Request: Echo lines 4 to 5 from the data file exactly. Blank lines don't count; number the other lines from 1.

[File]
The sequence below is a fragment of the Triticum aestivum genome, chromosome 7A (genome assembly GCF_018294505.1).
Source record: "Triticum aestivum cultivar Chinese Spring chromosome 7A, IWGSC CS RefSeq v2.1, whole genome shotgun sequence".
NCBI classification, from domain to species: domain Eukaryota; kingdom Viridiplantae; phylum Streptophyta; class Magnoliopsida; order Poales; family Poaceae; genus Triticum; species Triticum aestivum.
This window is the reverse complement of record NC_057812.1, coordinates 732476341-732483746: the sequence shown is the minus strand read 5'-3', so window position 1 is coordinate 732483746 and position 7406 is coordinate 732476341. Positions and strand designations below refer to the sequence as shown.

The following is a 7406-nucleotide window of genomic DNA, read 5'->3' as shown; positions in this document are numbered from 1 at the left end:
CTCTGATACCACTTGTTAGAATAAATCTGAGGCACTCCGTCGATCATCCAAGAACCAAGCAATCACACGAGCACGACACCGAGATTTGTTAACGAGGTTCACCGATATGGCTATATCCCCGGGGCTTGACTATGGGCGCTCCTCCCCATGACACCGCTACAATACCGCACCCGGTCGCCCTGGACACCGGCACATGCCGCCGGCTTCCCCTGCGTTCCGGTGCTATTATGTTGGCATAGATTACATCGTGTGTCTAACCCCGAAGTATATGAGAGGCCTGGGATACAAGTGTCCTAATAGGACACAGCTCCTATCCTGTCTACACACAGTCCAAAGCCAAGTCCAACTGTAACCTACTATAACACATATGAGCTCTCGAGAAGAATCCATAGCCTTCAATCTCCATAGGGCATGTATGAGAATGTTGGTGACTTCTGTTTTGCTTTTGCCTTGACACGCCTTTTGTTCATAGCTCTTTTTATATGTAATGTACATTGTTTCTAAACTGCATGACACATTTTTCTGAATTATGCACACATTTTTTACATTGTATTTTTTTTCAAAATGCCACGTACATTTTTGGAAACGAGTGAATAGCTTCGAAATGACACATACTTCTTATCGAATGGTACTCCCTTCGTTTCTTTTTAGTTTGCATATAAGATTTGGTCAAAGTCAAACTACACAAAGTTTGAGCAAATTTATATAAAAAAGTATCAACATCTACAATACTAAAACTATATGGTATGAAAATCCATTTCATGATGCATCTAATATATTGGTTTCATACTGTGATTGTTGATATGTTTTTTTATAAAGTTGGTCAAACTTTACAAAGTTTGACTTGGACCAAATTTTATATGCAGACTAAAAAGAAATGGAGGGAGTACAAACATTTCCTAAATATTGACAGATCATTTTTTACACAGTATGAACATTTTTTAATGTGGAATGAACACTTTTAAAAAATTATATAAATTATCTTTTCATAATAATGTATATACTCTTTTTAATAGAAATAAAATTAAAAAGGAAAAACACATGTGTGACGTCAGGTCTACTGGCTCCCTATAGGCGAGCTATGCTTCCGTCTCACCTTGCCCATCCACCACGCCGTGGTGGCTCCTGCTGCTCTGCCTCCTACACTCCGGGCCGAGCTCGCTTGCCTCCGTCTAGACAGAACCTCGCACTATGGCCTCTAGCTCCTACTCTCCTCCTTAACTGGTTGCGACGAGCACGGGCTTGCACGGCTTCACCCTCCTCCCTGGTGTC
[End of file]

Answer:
This window is the reverse complement of record NC_057812.1, coordinates 732476341-732483746: the sequence shown is the minus strand read 5'-3', so window position 1 is coordinate 732483746 and position 7406 is coordinate 732476341. Positions and strand designations below refer to the sequence as shown.

The following is a 7406-nucleotide window of genomic DNA, read 5'->3' as shown; positions in this document are numbered from 1 at the left end: